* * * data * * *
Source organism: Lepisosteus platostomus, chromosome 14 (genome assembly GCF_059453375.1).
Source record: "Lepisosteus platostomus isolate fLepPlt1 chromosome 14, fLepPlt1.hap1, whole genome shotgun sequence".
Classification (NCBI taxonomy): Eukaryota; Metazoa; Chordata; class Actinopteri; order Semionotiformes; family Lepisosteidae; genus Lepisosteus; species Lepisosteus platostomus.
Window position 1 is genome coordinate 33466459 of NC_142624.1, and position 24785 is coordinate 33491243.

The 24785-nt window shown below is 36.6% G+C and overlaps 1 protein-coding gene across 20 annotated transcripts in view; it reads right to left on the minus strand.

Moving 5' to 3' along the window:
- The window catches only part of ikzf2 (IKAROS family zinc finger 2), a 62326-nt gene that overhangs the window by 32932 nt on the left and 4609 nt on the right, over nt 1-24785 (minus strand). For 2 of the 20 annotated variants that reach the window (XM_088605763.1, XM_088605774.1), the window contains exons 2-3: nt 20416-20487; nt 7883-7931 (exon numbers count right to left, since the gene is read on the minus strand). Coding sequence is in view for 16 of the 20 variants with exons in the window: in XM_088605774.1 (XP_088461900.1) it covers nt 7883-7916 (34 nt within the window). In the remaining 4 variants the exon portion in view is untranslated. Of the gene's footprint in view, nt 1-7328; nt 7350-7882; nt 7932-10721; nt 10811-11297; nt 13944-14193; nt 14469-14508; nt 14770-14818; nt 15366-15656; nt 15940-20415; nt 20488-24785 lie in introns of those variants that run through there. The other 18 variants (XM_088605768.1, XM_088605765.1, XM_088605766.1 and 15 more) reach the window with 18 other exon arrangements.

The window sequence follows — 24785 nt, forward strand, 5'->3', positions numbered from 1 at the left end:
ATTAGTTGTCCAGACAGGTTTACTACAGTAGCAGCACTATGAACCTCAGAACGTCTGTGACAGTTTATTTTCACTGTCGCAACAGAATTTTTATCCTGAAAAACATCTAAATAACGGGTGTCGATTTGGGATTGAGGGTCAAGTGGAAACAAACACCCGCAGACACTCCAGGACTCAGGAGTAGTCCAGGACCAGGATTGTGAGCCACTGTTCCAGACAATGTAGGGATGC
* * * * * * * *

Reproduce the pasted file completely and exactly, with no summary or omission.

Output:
Source organism: Lepisosteus platostomus, chromosome 14 (genome assembly GCF_059453375.1).
Source record: "Lepisosteus platostomus isolate fLepPlt1 chromosome 14, fLepPlt1.hap1, whole genome shotgun sequence".
Classification (NCBI taxonomy): Eukaryota; Metazoa; Chordata; class Actinopteri; order Semionotiformes; family Lepisosteidae; genus Lepisosteus; species Lepisosteus platostomus.
Window position 1 is genome coordinate 33466459 of NC_142624.1, and position 24785 is coordinate 33491243.

The 24785-nt window shown below is 36.6% G+C and overlaps 1 protein-coding gene across 20 annotated transcripts in view; it reads right to left on the minus strand.

Moving 5' to 3' along the window:
- The window catches only part of ikzf2 (IKAROS family zinc finger 2), a 62326-nt gene that overhangs the window by 32932 nt on the left and 4609 nt on the right, over nt 1-24785 (minus strand). For 2 of the 20 annotated variants that reach the window (XM_088605763.1, XM_088605774.1), the window contains exons 2-3: nt 20416-20487; nt 7883-7931 (exon numbers count right to left, since the gene is read on the minus strand). Coding sequence is in view for 16 of the 20 variants with exons in the window: in XM_088605774.1 (XP_088461900.1) it covers nt 7883-7916 (34 nt within the window). In the remaining 4 variants the exon portion in view is untranslated. Of the gene's footprint in view, nt 1-7328; nt 7350-7882; nt 7932-10721; nt 10811-11297; nt 13944-14193; nt 14469-14508; nt 14770-14818; nt 15366-15656; nt 15940-20415; nt 20488-24785 lie in introns of those variants that run through there. The other 18 variants (XM_088605768.1, XM_088605765.1, XM_088605766.1 and 15 more) reach the window with 18 other exon arrangements.

The window sequence follows — 24785 nt, forward strand, 5'->3', positions numbered from 1 at the left end:
ATTAGTTGTCCAGACAGGTTTACTACAGTAGCAGCACTATGAACCTCAGAACGTCTGTGACAGTTTATTTTCACTGTCGCAACAGAATTTTTATCCTGAAAAACATCTAAATAACGGGTGTCGATTTGGGATTGAGGGTCAAGTGGAAACAAACACCCGCAGACACTCCAGGACTCAGGAGTAGTCCAGGACCAGGATTGTGAGCCACTGTTCCAGACAATGTAGGGATGC